I bought the bezel for my trackball. I should have instead spent the money on the correct sized circular saw bit and just cut a hole and mounted it without the bezel but I had never mounted one like this before so I did not know that was a better option. The joysticks and trackball are slightly tapered to give a firm fit. You should cut the holes, then chamfer the back side of the holes so the trackball and joysticks fit snugly without a gap(which you have if you don't trim the hole a little). This creates a perfect fit. I had already cut my trackball hole with a jig saw so I will use the bezel anyway.
During assembly, I thought I would buy a simple LED flasher like the one's used on police cars to add some bling to my cabinet. In my research I found the LedWiz board and LedBlinky software. That is what I really wanted. This board is designed for arcade cabinets. The LedBlinky software also works with the board and allows you to setup your panel and create any flash sequence you want. I tried it and found that I liked the default flash sequences just fine. I use my sequence on start-up and then the included sequences after that. It works great. I did not even have to program my own sequence but I only realized that after I did it.
I wanted a keyboard but did not want a cable hanging out the back. I went to ebay and ordered a mini wireless 2.4ghz keyboard so I can easily use keyboard with no cables.
You could also get a bluetooth keyboard and bluetooth adapter for $1 (not sure if that will work though)
Also ck flexible silicone roll up keyboards, they can easily tuck through small spaces and are very cheap on ebay. I can store it in the back of the cabinet.
This is my pause button mounted in the coin return. I did not want to modify the cabinet so I made a wood plug and strap. Pressure does not push it out and it works well.
My pause button back side.
This is where I added my hidden button in the coin return slot which is the Pause(P) button.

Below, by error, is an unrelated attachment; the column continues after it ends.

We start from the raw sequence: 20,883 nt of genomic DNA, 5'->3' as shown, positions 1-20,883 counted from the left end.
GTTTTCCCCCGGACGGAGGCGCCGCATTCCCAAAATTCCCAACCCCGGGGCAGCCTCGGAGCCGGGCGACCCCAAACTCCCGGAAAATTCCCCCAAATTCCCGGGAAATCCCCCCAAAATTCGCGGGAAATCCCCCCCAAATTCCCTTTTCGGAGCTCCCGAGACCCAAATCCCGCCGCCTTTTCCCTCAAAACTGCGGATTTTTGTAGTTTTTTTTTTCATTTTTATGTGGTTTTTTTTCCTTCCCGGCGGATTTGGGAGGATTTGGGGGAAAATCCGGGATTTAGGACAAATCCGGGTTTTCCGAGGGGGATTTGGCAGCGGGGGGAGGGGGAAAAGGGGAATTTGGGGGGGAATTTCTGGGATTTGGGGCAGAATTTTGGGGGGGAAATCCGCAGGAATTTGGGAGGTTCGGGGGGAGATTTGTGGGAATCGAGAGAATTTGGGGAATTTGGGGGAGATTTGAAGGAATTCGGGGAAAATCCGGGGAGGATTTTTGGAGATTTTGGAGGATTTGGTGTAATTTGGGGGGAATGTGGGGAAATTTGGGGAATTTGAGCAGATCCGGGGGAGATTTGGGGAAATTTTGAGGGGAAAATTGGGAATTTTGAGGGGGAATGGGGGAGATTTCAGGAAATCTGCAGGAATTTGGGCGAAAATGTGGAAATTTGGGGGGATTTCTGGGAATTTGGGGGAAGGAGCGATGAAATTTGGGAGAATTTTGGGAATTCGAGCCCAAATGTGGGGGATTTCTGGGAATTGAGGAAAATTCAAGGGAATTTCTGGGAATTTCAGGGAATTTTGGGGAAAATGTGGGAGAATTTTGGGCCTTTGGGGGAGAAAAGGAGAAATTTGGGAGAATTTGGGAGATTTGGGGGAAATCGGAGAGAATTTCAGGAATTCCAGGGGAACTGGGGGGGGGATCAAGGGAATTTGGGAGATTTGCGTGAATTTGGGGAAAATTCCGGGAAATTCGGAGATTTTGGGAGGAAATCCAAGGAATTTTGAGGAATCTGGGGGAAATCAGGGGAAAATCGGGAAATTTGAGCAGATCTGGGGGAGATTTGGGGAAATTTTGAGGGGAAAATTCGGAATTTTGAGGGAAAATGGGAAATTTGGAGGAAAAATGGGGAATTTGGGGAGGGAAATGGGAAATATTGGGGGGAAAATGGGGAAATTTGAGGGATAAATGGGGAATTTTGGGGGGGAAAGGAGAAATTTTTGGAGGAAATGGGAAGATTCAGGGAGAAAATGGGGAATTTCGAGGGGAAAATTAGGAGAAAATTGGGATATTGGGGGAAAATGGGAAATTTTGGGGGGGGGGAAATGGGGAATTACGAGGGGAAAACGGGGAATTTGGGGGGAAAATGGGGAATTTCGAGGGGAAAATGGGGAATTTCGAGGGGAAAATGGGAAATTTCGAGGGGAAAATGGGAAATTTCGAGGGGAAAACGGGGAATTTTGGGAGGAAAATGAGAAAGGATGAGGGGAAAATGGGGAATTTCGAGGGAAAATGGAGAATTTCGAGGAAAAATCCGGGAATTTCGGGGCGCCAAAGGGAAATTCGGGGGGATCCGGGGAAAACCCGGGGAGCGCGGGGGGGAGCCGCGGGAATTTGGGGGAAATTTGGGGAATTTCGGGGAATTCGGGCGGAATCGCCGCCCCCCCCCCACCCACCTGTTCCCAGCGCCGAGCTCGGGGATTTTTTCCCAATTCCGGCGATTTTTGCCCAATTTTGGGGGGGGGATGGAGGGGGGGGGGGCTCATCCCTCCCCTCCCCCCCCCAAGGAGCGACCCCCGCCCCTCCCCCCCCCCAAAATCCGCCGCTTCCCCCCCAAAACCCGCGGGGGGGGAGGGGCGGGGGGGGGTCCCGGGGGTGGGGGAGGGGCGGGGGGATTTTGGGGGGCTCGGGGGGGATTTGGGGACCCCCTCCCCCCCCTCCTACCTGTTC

I used a wood plug cut to fit in the coin return and a metal strap screwed into the plug. This fit well enough that I did not have to alter the coin return at all. This could have been a dedicated panel shift button too. I don't think the ultimarc feature of a shared shift with player1 is useful because it causes problems with many emulators. If you press 1 as a shift, you still press 1 which starts a game or selects or pauses then your next button does not work the way you want. I think a better option is to setup a dedicated button as the shift key which is not normally used by any emulator. I could have used my Pause button in this way but I designed my panel so I should not need to shift any keys..
Tips For Your Build
Here are some things I have learned after selling some of my Mamed' cabinets. Mame uses left-ctrl and Alt as the fire buttons. When someone who knows nothing about arcade games or Mame tries to play the game, the first thing they do is pound all the keys and move the joystick like a monkey. Obviously this triggers unwanted Windows events including rotating the screen when ctrl-alt-up are pressed at the same time. If you are trying to sell a game and this happens when the potential buyer is "testing" it, well you can imagine how embarrassing it is to explain why a 180 degree rotated screen is "normal".